Avengers: Endgame

Avengers: Endgame

Avengers: Endgame is not only the biggest movie of the year, but of the last 11 years and I felt like the movie deserved its own post outside of my monthly Media Bites posts and my MCU rewatch posts (which needs to be updated/wrapped up with Captain Marvel and now Avengers: Endgame once those hit home video). Needless to say, there will be tons of spoilers in this post – so if you somehow haven’t seen the movie yet do not read this post.

Going to see Iron Man in May of 2008 no one had any idea the journey we were about to embark. I bet Marvel didn’t even know for sure – Iron Man (the movie) was a big gamble for them. Coming out of bankruptcy in the mid-90s Marvel sold off the movie rights to a bunch of their high-value characters like the X-Men, Fantastic Four, and most notably, Spider-Man.

These deals left Marvel without some of their most relevant and popular characters at the time they decided to try and make their own movies. At the time, Iron Man was not a big name – sure comic book fans knew who he was, but the general public didn’t really know him – and that is who Marvel used to kick off the Marvel Cinematic Universe (MCU).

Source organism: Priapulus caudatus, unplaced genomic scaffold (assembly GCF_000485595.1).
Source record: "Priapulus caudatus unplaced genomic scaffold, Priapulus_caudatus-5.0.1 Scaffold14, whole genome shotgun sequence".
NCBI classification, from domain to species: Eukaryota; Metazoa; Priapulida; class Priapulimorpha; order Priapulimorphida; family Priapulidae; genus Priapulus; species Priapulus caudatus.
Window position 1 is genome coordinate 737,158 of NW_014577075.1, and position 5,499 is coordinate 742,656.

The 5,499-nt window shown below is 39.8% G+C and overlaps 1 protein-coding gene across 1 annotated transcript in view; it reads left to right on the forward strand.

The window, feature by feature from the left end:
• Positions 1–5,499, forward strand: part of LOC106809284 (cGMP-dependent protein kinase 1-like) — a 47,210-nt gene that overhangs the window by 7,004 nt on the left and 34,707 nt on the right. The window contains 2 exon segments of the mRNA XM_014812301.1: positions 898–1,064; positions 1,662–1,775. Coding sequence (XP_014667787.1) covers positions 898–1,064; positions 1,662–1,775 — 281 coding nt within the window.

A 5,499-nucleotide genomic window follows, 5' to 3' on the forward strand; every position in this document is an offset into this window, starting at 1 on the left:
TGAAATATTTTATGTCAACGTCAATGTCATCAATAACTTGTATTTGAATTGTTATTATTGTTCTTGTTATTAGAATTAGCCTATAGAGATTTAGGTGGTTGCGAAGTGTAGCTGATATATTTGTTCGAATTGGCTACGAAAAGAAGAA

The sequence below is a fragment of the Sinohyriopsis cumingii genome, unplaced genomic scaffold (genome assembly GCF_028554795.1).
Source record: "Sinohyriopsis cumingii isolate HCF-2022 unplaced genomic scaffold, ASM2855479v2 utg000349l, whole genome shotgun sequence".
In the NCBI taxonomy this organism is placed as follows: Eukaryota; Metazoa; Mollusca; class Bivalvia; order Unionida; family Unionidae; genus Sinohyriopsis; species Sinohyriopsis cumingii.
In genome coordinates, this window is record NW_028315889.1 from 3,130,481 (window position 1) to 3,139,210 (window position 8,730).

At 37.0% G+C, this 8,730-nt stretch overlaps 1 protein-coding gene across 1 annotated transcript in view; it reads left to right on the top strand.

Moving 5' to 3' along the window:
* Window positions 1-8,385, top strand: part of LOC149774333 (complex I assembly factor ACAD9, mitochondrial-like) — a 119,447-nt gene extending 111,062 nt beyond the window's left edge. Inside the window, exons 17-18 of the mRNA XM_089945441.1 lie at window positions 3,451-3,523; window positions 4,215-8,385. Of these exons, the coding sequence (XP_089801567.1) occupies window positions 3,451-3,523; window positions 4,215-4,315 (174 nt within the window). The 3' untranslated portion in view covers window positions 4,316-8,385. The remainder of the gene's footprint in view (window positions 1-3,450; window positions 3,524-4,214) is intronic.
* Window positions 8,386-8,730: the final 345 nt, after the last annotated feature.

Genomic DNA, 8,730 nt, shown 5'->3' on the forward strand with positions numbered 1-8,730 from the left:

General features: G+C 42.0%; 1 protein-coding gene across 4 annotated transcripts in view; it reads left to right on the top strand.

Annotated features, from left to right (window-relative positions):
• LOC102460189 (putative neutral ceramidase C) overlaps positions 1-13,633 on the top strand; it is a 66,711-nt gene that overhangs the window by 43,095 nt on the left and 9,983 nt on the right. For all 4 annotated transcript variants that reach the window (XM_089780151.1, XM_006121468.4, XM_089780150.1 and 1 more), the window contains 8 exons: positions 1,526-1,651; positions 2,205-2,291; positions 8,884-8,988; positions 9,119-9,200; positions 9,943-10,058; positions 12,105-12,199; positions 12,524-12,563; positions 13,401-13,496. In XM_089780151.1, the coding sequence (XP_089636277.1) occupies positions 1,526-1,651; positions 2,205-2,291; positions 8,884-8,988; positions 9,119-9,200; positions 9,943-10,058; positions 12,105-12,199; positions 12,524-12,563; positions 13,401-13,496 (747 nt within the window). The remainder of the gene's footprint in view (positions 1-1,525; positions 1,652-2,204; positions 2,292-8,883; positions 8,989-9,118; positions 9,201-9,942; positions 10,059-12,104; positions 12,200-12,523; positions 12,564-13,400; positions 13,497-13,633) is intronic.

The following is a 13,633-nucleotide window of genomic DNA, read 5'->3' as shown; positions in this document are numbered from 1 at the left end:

But, as we all know, the bet paid off in a big way raking in over $8 billion over 22 movies so far in the past 11 years in the US alone.

Avengers: Endgame did a beautiful job tying up storylines that were started in either the characters solo movies or the previous Avengers movies – I’ll get to some of those threads in a minute – but I just wanted to call out that this movie was very satisfying in that regard. There are a few things that were dropped or pseudo retconned but that’s understandable when dealing with 22 movies, dozens of writers and directors. Not everything will be perfect, but this movie damn near was.